What is Duty Drawback?

What is Duty Drawback?

At Customs Clearance Intl., we offer a wide range of services designed to ensure your import and export experiences are as smooth and stress-free as possible. These services including the following:

  • Door to door transportation
  • Licensed Customs Broker (ACE)
  • Licensed Ocean Freight Forwarder (OTI #018736F)
  • All services offered for air, ocean, truck, and rail transportation
  • Warehousing distribution
  • Packing and crating
  • Customs bonds
  • Cargo insurance
  • Duty Drawback
  • LTL/FTL Domestic Truck Service (MC#811192)
  • Freight Payments Audits
  • Freight Consolidation Services
  • Remote Location Filing (RLF) at all US ports of entry via air, ocean, rail, or truck

Defining Duty Drawback

You may be wondering, what is Duty Drawback? It’s a question we often hear from plenty of people who are considering partnering with us for import and/or export services. Duty Drawback is also known as Drawback. According to the United States Customs and Border Protection (CBP), it refers to the refund of certain duties, internal and revenue taxes and certain fees that are collected upon importation of goods. Duty Drawback refunds are only issued upon the exportation or destruction of goods under the supervision of the U.S. Customs and Border Protection department. Duty Drawback policies were established in 1789 to promote US innovation and manufacturing across the global market. It’s an export protections program that’s sanctioned by the World Trade Organization. This program allows US Importers, Manufacturers, and Exporters the opportunity to be more competitive on the global market. Any party along the supply can may benefit from duty drawback.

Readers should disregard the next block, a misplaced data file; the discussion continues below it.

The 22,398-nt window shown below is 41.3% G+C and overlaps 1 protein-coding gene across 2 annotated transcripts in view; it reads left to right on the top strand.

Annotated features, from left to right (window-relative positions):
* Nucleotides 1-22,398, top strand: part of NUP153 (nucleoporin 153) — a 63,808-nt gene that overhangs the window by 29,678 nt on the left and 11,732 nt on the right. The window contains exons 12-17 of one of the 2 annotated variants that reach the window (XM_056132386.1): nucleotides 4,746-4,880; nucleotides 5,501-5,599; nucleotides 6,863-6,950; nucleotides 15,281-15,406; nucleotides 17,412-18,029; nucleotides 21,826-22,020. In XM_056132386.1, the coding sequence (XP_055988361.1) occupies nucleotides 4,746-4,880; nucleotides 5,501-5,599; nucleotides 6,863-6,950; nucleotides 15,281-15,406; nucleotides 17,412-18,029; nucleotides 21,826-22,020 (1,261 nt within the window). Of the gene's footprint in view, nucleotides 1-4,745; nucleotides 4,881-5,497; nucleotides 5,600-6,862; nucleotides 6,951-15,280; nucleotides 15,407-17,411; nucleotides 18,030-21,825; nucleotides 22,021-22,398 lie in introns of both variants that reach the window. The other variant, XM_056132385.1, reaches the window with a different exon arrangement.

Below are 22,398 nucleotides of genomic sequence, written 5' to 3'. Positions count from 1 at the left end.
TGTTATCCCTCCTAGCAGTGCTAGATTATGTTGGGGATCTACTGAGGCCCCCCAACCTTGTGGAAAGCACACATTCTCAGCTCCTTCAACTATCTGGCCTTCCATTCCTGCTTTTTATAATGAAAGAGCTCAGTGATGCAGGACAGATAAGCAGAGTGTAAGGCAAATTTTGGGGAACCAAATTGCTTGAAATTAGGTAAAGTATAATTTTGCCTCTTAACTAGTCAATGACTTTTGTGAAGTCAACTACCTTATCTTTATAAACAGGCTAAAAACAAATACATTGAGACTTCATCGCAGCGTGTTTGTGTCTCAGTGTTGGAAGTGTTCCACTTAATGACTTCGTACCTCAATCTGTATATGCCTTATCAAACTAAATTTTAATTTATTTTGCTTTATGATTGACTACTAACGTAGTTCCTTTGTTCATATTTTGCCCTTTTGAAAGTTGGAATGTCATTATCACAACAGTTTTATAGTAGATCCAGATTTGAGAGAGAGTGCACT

To be a bit more specific, during duty drawback, a claimant may recover the following duties, taxes, and fees paid on the imported merchandise:

  • Duties paid on an entry, or withdrawal from warehouse, for consumption
  • Voluntary tenders of duties
  • Marking duties
  • Internal revenue tax
  • Harbor maintenance tax (except manufacturing drawback)
  • Merchandise processing fees (except manufacturing drawback)

Submitting duty drawback claims involves turning in claims under either a continuous or single bond. A drawback claim requires all the details of the import including CBP Form 7501 and commercial import invoice, the export including the export bills of lading, commercial export invoice, the export including the export bills of lading, commercial export invoice, and information regarding the manufacturing (if applicable). If this is your first time applying for duty drawback, you’ll need to submit the following additional forms:

  • Waivor or Prior Notice of Intent to Export
  • Retroactive Waiver
  • Accelerated Payment Procedure (optional, but often recommended)
  • Specific/general substitution applications as needed

Is your head spinning?

Duty Drawback is a pretty complicated policy that requires the submission of various forms. If it’s your first or hundredth time applying for duty drawback, we would love to help you navigate the entire process, and perhaps even handle it on your behalf. Give us a call at 1-310-322-3228 to get your questions answered and get started today.

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